05 November 2007

Guatemalan Elections

After roughly a year of flyers, radio jingles, rallies, and outright gifts, the Guatemalan election season is over. Guatemalan elections have a dozen similarities and differences with the United States election season.

Basics of Guatemalan Elections
To understand elections in the U.S., one must understand electoral colleges, the difference between the House and the Senate, and, until recently, be able to contrast perforated and hanging chad. In Guatemala, there's a House of Representatives, but not a Senate. Elections come in two rounds: During the first round, mayors, Congressmen, and Presidents are on the ballot. Everyone gets elected that day but Presidents, who have a second round a month or two later, when the top two presidential candidates have a second vote.

The Political Parties
Guatemala's system of political parties is incredibly weak. While in the United States we complain of an impenetrable two-party system, Guatemala's political parties rise and fall with the tides. Never has one political party won the presidency more than once: On the contrary, any political party that wins the presidency is considered to have the "kiss of death," and shrinks until it ceases to exist. The party of the third to last president lost its last few representatives in Congress this election season and disbanded. What remain the same, however, is the people who run these parties. Often the party strategists, and even the presidential candidates, will come up election after election under different party names.
Even after the elections, Congressmen politicians change parties (usually due to bribes from other parties). Within two days of the congressional elections, a dozen of the new elects changed parties.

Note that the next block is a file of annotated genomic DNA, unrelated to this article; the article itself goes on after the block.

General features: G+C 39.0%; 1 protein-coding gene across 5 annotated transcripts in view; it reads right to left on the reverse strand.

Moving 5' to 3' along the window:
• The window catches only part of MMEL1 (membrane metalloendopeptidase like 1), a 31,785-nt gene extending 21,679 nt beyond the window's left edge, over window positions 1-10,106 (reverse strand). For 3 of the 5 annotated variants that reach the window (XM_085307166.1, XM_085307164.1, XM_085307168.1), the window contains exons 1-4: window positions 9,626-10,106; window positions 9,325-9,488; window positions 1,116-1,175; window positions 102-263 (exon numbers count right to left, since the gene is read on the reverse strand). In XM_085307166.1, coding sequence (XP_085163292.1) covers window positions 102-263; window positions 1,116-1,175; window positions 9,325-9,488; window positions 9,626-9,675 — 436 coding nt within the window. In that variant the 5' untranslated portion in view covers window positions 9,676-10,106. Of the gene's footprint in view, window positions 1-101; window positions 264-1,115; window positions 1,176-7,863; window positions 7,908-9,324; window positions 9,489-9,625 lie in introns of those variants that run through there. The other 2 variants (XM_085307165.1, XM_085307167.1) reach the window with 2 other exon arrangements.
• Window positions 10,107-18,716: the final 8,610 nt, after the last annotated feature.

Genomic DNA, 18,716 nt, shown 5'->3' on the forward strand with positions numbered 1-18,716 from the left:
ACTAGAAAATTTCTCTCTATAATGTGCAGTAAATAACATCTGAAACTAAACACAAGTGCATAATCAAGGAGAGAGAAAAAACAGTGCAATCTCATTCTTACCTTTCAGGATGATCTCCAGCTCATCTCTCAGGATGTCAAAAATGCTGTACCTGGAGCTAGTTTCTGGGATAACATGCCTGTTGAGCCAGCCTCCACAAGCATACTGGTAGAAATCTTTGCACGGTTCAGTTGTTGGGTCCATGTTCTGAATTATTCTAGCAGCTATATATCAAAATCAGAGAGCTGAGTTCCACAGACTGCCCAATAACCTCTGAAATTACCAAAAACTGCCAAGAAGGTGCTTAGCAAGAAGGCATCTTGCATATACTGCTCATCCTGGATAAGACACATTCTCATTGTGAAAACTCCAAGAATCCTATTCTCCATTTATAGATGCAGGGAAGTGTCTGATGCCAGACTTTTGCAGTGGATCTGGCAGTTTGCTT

"The ____ Vote"
In the United States, there's a long list of special demographics, from racial blocks, such as "The black vote," "the Hispanic vote," and so on, to single-issue voters, such as "The family values vote," "The pro-life vote," "The women's rights vote," and so on. In Guatemala, such voting demographics are significantly less important to both campaign styles and the ultimate turnout. Special demographics sometimes are divided between Catholic and Evangelicals, those within the capital city and outside, and, to a lesser extent, indigenous vs. ladino. Of these divisions, Strict Evangelicals and those living near the capital were the only two groups seriously considered cohesive groups. Generally, geographic division can be considered a more vital. Past presidential candidates have lost for not paying enough attention to one of the three major geographic regions: the cowboy-ladino east, the indigenous highlands, or the urban capital region. In yesterday's vote, the winner captured every department outside of the urban capital region, and lost every one within.

What's in a president?
While in the United States most voters only come out for the Presidential elections and ignore the rest, the opposite is true in Guatemala. Citizens seem to feel distant from their Presidents, who determine laws and bureaucracies that little affect their daily lives. Mayoral elections, however, are very popular and have a major effect on people's lives. For the first round of elections, which included mayors and Congressman, roughly 5 million citizens voted. For the second round, electing the President from two choices, roused only 1.5 million voters.

The Issues